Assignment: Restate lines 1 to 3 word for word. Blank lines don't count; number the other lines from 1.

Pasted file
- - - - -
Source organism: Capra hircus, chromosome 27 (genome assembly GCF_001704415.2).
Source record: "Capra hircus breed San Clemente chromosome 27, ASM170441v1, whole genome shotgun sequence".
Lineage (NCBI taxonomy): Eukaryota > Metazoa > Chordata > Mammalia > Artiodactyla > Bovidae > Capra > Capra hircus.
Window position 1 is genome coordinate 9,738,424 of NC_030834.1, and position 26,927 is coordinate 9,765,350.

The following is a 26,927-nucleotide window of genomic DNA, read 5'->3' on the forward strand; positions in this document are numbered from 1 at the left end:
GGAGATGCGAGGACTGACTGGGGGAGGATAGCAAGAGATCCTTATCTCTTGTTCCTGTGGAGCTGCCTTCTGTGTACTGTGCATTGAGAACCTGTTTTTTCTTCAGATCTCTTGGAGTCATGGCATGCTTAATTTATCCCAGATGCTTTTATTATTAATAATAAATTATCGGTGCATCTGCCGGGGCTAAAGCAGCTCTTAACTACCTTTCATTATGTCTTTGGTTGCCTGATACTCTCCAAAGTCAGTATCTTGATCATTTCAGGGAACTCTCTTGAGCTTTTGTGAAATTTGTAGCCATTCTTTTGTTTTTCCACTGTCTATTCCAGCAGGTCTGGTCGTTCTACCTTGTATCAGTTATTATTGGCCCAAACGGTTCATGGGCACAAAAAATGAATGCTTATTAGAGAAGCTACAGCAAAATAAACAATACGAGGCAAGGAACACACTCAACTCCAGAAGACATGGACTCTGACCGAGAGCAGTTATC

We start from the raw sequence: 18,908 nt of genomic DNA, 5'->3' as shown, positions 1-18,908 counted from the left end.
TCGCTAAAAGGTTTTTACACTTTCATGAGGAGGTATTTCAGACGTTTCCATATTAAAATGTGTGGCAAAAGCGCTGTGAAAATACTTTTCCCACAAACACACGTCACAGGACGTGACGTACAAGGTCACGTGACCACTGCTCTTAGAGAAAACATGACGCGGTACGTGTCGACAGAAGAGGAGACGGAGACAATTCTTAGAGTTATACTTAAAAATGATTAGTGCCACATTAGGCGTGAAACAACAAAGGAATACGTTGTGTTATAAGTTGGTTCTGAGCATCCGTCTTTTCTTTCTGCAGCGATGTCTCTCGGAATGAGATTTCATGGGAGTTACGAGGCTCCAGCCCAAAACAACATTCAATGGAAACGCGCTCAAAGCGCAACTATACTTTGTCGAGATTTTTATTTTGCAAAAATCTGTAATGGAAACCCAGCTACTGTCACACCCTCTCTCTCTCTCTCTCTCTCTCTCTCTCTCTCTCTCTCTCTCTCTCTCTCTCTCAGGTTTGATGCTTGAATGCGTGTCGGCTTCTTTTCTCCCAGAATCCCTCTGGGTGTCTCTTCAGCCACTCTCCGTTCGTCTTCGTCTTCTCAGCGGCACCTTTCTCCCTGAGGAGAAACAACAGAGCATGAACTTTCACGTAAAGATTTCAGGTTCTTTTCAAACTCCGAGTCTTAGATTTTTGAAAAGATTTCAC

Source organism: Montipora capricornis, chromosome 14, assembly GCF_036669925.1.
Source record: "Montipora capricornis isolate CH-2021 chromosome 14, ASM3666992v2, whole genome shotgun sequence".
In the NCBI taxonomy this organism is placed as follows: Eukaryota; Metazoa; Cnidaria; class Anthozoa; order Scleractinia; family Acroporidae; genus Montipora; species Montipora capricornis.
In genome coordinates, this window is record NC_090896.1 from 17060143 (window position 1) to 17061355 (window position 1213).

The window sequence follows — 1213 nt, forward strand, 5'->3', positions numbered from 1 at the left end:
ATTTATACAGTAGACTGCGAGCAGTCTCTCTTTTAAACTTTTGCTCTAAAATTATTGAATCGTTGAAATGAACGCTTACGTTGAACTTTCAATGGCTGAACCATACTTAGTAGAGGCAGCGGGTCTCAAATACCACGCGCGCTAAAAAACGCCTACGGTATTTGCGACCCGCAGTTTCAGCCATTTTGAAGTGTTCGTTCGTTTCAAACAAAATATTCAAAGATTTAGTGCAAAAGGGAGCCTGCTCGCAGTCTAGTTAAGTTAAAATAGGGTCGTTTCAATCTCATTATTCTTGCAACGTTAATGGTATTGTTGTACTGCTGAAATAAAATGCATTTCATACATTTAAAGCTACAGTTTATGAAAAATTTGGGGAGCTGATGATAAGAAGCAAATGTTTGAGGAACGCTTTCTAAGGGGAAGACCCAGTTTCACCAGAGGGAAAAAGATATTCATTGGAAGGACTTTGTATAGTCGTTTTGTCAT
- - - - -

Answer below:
Source organism: Capra hircus, chromosome 27 (genome assembly GCF_001704415.2).
Source record: "Capra hircus breed San Clemente chromosome 27, ASM170441v1, whole genome shotgun sequence".
Lineage (NCBI taxonomy): Eukaryota > Metazoa > Chordata > Mammalia > Artiodactyla > Bovidae > Capra > Capra hircus.